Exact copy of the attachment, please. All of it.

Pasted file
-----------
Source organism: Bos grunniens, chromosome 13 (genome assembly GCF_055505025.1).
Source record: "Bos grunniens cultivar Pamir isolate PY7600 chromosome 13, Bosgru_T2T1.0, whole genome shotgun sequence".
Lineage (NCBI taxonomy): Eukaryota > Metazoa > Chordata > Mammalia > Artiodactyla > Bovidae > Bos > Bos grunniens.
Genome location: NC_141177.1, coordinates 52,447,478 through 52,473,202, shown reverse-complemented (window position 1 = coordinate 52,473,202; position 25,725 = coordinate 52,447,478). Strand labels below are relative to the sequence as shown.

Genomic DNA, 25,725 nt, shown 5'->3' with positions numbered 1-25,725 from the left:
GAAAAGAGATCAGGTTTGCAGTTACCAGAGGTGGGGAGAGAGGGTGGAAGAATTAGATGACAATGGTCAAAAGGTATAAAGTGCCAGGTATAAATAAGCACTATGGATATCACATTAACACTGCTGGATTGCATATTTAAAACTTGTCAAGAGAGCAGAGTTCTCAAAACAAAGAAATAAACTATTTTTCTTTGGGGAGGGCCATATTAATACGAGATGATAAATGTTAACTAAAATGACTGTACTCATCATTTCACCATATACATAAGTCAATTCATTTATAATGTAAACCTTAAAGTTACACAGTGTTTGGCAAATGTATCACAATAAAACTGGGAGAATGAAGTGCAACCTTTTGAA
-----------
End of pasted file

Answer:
Source organism: Bos grunniens, chromosome 13 (genome assembly GCF_055505025.1).
Source record: "Bos grunniens cultivar Pamir isolate PY7600 chromosome 13, Bosgru_T2T1.0, whole genome shotgun sequence".
Lineage (NCBI taxonomy): Eukaryota > Metazoa > Chordata > Mammalia > Artiodactyla > Bovidae > Bos > Bos grunniens.
Genome location: NC_141177.1, coordinates 52,447,478 through 52,473,202, shown reverse-complemented (window position 1 = coordinate 52,473,202; position 25,725 = coordinate 52,447,478). Strand labels below are relative to the sequence as shown.

Genomic DNA, 25,725 nt, shown 5'->3' with positions numbered 1-25,725 from the left:
GAAAAGAGATCAGGTTTGCAGTTACCAGAGGTGGGGAGAGAGGGTGGAAGAATTAGATGACAATGGTCAAAAGGTATAAAGTGCCAGGTATAAATAAGCACTATGGATATCACATTAACACTGCTGGATTGCATATTTAAAACTTGTCAAGAGAGCAGAGTTCTCAAAACAAAGAAATAAACTATTTTTCTTTGGGGAGGGCCATATTAATACGAGATGATAAATGTTAACTAAAATGACTGTACTCATCATTTCACCATATACATAAGTCAATTCATTTATAATGTAAACCTTAAAGTTACACAGTGTTTGGCAAATGTATCACAATAAAACTGGGAGAATGAAGTGCAACCTTTTGAA